Twitter will be a very useful to Buy American Challenge because there is so much information about buying American that is relevant and worth sharing, but time does not allow for a full story to be written about it on the Buy American Challenge blog.  Through Twitter, that information can be shared without the necessity of a dedicated story on each bit of information.

I encourage you to become a follower of Buy American Challenge on Twitter.  Please come and join in our discussion about buying made in U.S.A.  And if you know others who might be interested in following Buy American Challenge tweets, please pass our Twitter account information on to them.

This is just another step in our mission to get more Americans buying American-made goods and creating jobs right here in the U.S.A.

Until next time, here’s to doing what we can to support our country by buying American.

Randy

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Dr. Stephen E. Hershey and members of his staff show off their pride in using products made in the U.S.A. in their Waterford, Michigan orthodontics practice.

Buying American goods is a straight-forward process.  Simply look where the items you are considering buying are produced, and buy American-made versions of those goods whenever possible.  It’s that easy.  But can we apply the principle of buying American when purchasing services?  

Absolutely.  In fact, some of the most important times to think about buying American are when you are considering the purchase of services.  Most people buy goods on a regular basis – like weekly, or even daily.  We purchase services far less frequently, but when we do, we tend to spend more money all at one time.  And whenever we spend a lot of money at once, it is an opportunity to have a big impact on American job creation by buying American.  Here are a couple examples of services that can be purchased from businesses that buy American. 

Let’s say you are getting braces for your child.  You might consider finding an orthodontist that buys American, like Stephen E. Hershey Dentistry located in Waterford, Michigan.  This business has gone to great lengths to use American-made products in their orthodontic practice.  Kudos to Dr. Hershey and his staff for their commitment to using products made in the U.S.A. whenever possible. 

Let’s say you are having an addition put on your home.  You might consider hiring a contractor that buys American, like Southern Crafted Homes located in the Tampa, Florida area.  They were featured recently on FOX 13 in Tampa for their commitment to buying American and creating jobs in the U.S.A.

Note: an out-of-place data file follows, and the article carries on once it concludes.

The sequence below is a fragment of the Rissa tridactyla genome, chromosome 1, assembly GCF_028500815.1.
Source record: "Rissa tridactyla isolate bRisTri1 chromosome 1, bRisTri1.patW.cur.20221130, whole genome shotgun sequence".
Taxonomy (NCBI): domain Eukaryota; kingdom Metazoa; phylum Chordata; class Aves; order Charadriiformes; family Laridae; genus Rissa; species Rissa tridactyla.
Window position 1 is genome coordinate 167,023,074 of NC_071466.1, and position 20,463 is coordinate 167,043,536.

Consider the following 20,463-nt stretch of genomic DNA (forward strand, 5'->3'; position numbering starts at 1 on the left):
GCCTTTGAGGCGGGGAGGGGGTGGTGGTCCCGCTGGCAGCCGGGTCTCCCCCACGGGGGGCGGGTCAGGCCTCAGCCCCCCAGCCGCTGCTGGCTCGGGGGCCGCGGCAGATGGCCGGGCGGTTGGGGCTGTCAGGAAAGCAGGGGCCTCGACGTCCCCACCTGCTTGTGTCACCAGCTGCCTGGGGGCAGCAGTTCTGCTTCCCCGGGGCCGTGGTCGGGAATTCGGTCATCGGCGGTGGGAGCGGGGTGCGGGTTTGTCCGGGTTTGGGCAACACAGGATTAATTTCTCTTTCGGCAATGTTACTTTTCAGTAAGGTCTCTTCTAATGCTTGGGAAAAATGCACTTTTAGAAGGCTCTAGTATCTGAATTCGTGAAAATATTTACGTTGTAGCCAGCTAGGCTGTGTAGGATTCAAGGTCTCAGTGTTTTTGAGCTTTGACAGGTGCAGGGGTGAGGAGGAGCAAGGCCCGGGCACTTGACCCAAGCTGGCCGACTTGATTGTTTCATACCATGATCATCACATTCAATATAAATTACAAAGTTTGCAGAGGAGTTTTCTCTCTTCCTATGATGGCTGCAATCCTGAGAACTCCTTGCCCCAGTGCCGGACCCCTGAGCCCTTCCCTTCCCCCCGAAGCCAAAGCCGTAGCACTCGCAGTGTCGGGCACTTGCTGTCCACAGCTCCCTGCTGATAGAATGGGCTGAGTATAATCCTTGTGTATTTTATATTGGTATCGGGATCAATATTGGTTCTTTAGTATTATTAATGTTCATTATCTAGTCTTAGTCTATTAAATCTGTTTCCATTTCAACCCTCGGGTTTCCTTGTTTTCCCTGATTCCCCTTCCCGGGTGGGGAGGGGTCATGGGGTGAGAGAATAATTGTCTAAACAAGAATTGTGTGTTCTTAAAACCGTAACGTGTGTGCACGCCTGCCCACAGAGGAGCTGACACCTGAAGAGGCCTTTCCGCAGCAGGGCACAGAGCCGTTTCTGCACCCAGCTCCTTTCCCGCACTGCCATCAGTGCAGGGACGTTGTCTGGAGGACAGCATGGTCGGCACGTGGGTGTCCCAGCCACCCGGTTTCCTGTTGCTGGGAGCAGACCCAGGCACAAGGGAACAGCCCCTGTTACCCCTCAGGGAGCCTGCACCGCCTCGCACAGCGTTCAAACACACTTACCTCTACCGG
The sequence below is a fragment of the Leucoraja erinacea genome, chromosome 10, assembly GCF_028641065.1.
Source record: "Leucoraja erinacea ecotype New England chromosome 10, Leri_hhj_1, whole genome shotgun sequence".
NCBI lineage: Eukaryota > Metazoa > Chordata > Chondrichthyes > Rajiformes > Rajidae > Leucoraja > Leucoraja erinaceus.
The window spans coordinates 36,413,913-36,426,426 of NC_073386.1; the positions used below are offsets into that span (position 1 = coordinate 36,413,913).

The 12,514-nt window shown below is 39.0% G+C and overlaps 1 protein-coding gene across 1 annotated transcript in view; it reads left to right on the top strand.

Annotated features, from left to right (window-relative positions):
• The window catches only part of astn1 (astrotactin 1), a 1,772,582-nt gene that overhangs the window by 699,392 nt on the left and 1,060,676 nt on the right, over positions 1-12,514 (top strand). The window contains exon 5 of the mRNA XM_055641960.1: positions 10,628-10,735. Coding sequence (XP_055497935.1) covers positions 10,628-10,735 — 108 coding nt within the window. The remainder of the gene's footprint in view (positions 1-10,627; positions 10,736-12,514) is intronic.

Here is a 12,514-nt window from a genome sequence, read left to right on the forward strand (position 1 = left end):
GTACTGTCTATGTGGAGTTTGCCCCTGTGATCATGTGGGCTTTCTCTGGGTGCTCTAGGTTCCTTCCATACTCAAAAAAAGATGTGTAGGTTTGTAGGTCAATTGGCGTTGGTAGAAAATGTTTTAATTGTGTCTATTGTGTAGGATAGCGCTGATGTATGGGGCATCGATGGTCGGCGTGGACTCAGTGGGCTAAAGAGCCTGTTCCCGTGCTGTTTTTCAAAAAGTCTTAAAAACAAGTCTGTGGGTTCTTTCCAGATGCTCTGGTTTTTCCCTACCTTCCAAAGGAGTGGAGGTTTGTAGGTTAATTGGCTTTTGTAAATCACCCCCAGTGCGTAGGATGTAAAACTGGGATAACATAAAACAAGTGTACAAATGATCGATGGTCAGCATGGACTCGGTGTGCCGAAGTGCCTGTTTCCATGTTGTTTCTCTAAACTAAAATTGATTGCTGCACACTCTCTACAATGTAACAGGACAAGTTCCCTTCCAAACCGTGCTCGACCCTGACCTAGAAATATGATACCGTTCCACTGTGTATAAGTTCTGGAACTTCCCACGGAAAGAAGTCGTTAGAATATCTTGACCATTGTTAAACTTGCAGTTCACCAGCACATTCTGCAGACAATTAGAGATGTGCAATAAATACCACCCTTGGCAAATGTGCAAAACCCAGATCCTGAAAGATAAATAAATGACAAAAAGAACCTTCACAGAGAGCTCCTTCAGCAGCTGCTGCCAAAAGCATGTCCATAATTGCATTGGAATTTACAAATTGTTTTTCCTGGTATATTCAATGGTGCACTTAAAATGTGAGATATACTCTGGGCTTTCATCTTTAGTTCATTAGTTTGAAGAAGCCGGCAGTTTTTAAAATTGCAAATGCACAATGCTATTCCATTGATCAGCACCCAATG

Southern Crafted Homes, the group that built the home seen here, uses products that are made in the U.S.A., and often made locally, to build their homes.

“Growing up, I was always taught to buy American,” said Jim Deitch, Chief Operating Officer of Southern Crafted Homes.  “Buying American means we keep the money in our economy. Buying American supports American companies.  It goes to our core values and we feel strongly about that.”

Deitch has written letters to executives of large companies to congratulate them for buying American.  He says it’s a patriotic way to do business.  He also says buying American is good for the consumer.  Many businesses in his industry chose to buy cheap imported drywall, which consumers experienced major problems with when chemicals in the drywall began smelling like rotten eggs and causing numerous health concerns for those living in homes that contain the defective drywall.  Deitch’s company uses high-quality American-made drywall.

Supporting a contractor that buys local and/or buys American – like Stephen E. Hershey Dentistry and Southern Crafted Homes does – is a great way to apply the principle of buying American when purchasing services.  It creates American jobs at a time that we need them the most, and in some cases, it acts as safeguard against cost-cutting measures, like the use of harmful imported drywall.

It might take a little extra homework to find vendors that buy American, but it is worth the time to do it.

Until next time, here’s to doing what we can to support our country by buying American.

Randy

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I realize I recently wrote a piece on Girl Scout cookies being made in the U.S.A., but I had to do a little write-up on this as well. 

The Girl Scouts of the U.S.A. announced recently that their uniforms will continue to be made in America following a public uproar over reports it was considering bids from overseas manufacturers.

Girl Scouts spokeswoman Michelle Tompkins said the organization had been contacted by parents, members and volunteers urging it to keep the uniforms made in the U.S.A. She said the contract hadn’t been awarded but the bid request had been modified to require that the uniforms be made domestically and that companies adhere to strict guidelines regarding worker age, treatment and safety.

“We thank the many Girl Scout parents and volunteers who stood up for their beliefs and showed our 2.4 million girls that every voice makes a difference,” Tompkins said. “They are the role models who help build girls of courage, confidence and character who make the world a better place.”

In a story first published in Woodland Park’s Herald News newspaper, the owners of the factory said the loss of its sole client could mean layoffs for its more than 90 workers and could force it to close.

Girl Scouts of the U.S.A. calls itself the world’s pre-eminent organization dedicated solely to girls. It says it helps girls build character, values and leadership skills for success in the real world.

What better message to teach young girls than the importance of buying American?  Keeping those uniforms made in the U.S.A. saved American jobs at a time that Americans need them the most.  I hope that Girl Scouts of the U.S.A. will make a point of communicating why they are sticking with American-made uniforms throughout their organization. 

Kudos to Girl Scouts of the U.S.A. for making a really great decision and standing by their core principles! 

Until next time, here’s to doing what we can to support our country by buying American.

Randy